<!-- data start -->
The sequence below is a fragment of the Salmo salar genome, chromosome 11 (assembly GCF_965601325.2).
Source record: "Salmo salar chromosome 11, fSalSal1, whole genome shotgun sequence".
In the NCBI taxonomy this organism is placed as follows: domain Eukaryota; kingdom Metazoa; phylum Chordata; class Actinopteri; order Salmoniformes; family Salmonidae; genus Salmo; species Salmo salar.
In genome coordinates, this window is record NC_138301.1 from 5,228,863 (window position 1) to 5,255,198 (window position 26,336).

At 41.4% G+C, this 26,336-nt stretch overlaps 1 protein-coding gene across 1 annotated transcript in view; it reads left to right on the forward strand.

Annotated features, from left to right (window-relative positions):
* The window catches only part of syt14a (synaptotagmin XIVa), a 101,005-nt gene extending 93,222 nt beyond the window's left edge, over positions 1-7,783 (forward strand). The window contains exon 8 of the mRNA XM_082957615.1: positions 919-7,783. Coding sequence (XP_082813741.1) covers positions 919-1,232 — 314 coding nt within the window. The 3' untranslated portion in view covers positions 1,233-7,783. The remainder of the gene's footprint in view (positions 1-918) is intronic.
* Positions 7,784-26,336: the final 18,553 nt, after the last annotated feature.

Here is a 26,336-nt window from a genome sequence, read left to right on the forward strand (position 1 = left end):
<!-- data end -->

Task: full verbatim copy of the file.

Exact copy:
The sequence below is a fragment of the Salmo salar genome, chromosome 11 (assembly GCF_965601325.2).
Source record: "Salmo salar chromosome 11, fSalSal1, whole genome shotgun sequence".
In the NCBI taxonomy this organism is placed as follows: domain Eukaryota; kingdom Metazoa; phylum Chordata; class Actinopteri; order Salmoniformes; family Salmonidae; genus Salmo; species Salmo salar.
In genome coordinates, this window is record NC_138301.1 from 5,228,863 (window position 1) to 5,255,198 (window position 26,336).

At 41.4% G+C, this 26,336-nt stretch overlaps 1 protein-coding gene across 1 annotated transcript in view; it reads left to right on the forward strand.

Annotated features, from left to right (window-relative positions):
* The window catches only part of syt14a (synaptotagmin XIVa), a 101,005-nt gene extending 93,222 nt beyond the window's left edge, over positions 1-7,783 (forward strand). The window contains exon 8 of the mRNA XM_082957615.1: positions 919-7,783. Coding sequence (XP_082813741.1) covers positions 919-1,232 — 314 coding nt within the window. The 3' untranslated portion in view covers positions 1,233-7,783. The remainder of the gene's footprint in view (positions 1-918) is intronic.
* Positions 7,784-26,336: the final 18,553 nt, after the last annotated feature.

Here is a 26,336-nt window from a genome sequence, read left to right on the forward strand (position 1 = left end):